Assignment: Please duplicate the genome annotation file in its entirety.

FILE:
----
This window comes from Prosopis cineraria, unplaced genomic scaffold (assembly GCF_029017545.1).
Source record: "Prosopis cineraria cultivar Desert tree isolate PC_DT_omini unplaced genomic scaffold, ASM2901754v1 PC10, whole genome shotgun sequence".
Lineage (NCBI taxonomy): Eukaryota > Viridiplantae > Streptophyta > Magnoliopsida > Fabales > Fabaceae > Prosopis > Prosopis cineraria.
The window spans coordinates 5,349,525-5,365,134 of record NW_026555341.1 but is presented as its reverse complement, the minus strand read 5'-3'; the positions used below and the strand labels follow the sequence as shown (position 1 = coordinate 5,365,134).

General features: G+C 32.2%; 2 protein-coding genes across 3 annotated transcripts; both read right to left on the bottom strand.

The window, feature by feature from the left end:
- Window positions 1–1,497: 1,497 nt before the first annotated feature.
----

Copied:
This window comes from Prosopis cineraria, unplaced genomic scaffold (assembly GCF_029017545.1).
Source record: "Prosopis cineraria cultivar Desert tree isolate PC_DT_omini unplaced genomic scaffold, ASM2901754v1 PC10, whole genome shotgun sequence".
Lineage (NCBI taxonomy): Eukaryota > Viridiplantae > Streptophyta > Magnoliopsida > Fabales > Fabaceae > Prosopis > Prosopis cineraria.
The window spans coordinates 5,349,525-5,365,134 of record NW_026555341.1 but is presented as its reverse complement, the minus strand read 5'-3'; the positions used below and the strand labels follow the sequence as shown (position 1 = coordinate 5,365,134).

General features: G+C 32.2%; 2 protein-coding genes across 3 annotated transcripts; both read right to left on the bottom strand.

The window, feature by feature from the left end:
- Window positions 1–1,497: 1,497 nt before the first annotated feature.